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Old 04-04-2010, 05:30   #1
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Stove Oil vs Furnace Oil vs Diesel

what are the differences? I'm told not much other than dye.

So could i use furnace oil at $ .70 per litre on my Diesel inboard instead of paying $ .95 - $1.05+ at gas station or marina?
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Old 04-04-2010, 05:52   #2
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I'd guess that you are in Europe. Heating oil in essentially the same as road diesel. The red dye is to show that VAT has not been paid on the fuel. Until about four years ago it was legal to use this on a boat but the EU derogation was withdrawn. It's still possible to buy fuel for use on board free of VAT, provided that it will not be used for propulsion. You have to make a declaration that a certain percentage of the fuel you buy will be used for domestic purposes. Usually up to a 60/40% split is allowed with the 40% going to heating and generating, provided you have the machinery on board that will generate electric power and/or heating.. The Customs can check this and if you are found to be using red diesel without adequate reason, a stiff fine or even the confiscation of you boat can result. N.B. This is the situation in the UK, elsewhere in the EU it may be different.

P.
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Old 04-04-2010, 06:12   #3
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Depending on whee you are in the world furnace fuel likely doesn't have any lubricants. Last ship I was on we had to add paraffin to the fuel because all we could get was furnace fuel. We pulled into a Shell dealer in Owen Sound Ontario one fall and asked for a fill up. The guy at the counter asked how much that would be. 750,000 litres I said. He almost fell off his stool!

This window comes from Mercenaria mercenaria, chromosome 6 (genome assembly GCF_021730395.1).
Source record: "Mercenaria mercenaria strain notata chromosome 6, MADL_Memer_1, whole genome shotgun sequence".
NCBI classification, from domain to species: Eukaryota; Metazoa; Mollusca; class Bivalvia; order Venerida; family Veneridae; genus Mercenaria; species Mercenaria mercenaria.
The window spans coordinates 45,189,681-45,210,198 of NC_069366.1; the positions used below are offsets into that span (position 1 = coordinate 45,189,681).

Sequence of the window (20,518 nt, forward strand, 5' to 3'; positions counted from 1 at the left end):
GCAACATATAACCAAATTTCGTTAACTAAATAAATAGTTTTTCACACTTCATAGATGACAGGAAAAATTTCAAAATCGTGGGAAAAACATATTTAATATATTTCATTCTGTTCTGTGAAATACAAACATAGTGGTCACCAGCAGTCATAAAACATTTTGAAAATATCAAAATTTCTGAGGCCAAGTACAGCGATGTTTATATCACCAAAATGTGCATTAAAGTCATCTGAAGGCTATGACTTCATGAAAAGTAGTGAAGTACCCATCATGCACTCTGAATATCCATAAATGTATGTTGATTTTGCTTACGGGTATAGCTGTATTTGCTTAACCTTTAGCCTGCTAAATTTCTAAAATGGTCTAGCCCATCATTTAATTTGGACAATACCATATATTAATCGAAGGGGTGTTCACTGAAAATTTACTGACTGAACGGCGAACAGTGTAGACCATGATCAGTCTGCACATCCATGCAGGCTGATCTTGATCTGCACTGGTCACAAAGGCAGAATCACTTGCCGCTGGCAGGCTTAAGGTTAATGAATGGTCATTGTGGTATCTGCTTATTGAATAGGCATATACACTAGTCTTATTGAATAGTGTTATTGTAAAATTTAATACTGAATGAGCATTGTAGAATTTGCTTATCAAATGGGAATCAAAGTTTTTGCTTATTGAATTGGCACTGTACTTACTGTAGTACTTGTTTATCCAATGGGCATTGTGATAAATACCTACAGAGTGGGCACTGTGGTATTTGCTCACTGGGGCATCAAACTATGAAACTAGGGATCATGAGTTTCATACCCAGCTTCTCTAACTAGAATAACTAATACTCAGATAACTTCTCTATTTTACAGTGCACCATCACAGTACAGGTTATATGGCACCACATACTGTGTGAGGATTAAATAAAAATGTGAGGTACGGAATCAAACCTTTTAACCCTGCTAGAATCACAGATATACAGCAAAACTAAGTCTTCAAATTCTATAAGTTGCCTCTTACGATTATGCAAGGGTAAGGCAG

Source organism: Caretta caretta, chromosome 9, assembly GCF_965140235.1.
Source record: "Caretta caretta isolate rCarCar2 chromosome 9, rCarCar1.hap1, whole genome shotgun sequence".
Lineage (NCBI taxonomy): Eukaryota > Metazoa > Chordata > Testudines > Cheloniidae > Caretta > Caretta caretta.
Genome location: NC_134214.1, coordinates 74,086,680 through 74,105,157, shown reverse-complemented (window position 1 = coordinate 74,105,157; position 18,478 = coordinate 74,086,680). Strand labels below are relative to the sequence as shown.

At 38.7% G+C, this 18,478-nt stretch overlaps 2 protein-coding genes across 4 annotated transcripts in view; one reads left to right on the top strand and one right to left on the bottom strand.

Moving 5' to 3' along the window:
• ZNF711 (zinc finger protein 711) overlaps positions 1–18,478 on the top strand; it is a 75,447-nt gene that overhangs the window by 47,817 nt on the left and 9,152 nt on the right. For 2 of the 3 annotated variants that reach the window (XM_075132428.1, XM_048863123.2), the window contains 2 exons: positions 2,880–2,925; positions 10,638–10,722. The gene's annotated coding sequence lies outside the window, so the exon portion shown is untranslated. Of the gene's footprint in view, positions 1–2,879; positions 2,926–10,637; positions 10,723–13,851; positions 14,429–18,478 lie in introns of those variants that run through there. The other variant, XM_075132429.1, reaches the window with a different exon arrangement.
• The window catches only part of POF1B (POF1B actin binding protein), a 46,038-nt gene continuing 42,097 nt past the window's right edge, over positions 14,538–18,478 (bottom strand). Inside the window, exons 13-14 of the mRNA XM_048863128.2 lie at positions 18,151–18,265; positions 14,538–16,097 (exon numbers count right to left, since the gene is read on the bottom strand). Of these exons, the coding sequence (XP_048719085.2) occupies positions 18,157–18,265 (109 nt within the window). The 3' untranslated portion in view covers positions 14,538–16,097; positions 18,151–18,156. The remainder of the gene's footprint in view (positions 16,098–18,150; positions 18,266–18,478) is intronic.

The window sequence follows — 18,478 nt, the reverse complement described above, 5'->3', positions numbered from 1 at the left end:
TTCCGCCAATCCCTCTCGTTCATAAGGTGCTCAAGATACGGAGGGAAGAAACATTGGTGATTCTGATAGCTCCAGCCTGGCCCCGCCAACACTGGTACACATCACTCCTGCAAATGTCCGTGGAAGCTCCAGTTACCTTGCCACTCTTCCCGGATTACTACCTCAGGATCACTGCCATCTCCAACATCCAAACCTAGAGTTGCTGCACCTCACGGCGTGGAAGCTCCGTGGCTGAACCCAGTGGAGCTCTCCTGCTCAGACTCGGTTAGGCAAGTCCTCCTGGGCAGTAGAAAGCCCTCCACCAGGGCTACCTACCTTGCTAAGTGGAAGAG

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Old 04-04-2010, 07:32   #4
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I live in Ontario, Canada. I use furnace oil to heat my home, so if I could use it here and there to fill the boat up it would be much cheaper.

or even if Stove oil worked I can get that as well right down the street for cheaper than the diesel at the Marina.

I believe all the farmers use stove oil in their diesel trucks, tractors etc.... And I thought Stove oil was the same as Furnace oil just has some additives for colder weather in winter months?
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Old 04-04-2010, 16:07   #5
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The base stock is all #2 but what is done to it and what additives it has is what changes. In the US, road tax only applies to road diesel which is not dyed while everything else is. In addition, sulfur requirements have been different for the two fuels. When OTR diesels went to having diesel particulate filters in '07, they had to bring the sulfur level down to 15ppm for those filters and home heating oil stayed at 500ppm if I remember correctly. I believe that home heating oil is still at 500ppm and that you are no longer allowed to use it in engines in the US but I have not looked recently to see whether something has been changed. The other difference is additives. Until the sulfur requirements started very recently, lots of people used home heating oil in boat engines. Unless you have a DPF (OTR only), burning home heating oil won't hurt the engine. The question is whether it is legal.
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Old 04-04-2010, 18:00   #6
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Use the home heating oil (number two diesel)! Much better for the engine. It still has the lubricating properties that have left the road fuel with the removal of sulfer. Take some between your fingers and then compare to diesel. While it used to be lubricating (and diesel engines lasted a long time) the new low sulfer diesel is now a solvent. When a farmer orders off road diesel for his bulk tanks it is number two heating oil. There are no winter additives so starting in subzero temps will be harder unless you add a winterizer.

In the US you may be able to reclaim the road tax paid on diesel if you use it in your off road vehicle. Farmers do all the time. I know that in airplanes approved for using auto fuel (mogas) you can save your reciepts and file for a refund of the state portion of the road tax (about .26/gal in most states) because you aren't burning it on the road. Not really worth it except for the statement though unless you aren't sailing and motor alot or cruise in a motorboat.
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